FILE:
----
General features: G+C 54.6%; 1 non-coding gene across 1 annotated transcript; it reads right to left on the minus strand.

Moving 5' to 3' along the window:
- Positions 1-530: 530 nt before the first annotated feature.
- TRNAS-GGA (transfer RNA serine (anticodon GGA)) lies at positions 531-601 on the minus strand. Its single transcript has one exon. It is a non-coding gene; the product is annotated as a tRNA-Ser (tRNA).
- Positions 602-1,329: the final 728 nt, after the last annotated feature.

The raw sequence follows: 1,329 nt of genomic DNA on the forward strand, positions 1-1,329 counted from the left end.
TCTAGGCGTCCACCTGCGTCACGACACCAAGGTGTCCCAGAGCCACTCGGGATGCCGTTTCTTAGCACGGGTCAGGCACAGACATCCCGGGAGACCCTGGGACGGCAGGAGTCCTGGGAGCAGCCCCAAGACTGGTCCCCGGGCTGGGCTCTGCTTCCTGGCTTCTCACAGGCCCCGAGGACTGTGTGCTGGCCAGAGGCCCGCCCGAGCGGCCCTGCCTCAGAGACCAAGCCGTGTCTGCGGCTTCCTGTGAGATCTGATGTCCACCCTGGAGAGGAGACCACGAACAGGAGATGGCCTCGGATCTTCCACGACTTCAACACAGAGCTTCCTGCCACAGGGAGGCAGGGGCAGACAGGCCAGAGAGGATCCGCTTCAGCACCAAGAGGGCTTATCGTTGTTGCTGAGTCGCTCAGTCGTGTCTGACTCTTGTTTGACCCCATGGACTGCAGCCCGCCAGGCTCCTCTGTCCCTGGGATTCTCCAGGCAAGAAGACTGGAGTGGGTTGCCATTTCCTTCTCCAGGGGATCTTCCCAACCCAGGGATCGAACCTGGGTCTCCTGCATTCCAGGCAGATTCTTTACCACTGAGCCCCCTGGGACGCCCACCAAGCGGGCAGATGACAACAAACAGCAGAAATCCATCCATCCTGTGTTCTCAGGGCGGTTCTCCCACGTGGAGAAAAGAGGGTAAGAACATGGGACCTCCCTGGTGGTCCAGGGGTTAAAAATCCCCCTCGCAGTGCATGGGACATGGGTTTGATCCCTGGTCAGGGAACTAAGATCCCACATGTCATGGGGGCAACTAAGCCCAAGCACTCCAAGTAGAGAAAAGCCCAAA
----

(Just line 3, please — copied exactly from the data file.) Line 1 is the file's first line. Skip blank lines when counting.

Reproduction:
- Positions 1-530: 530 nt before the first annotated feature.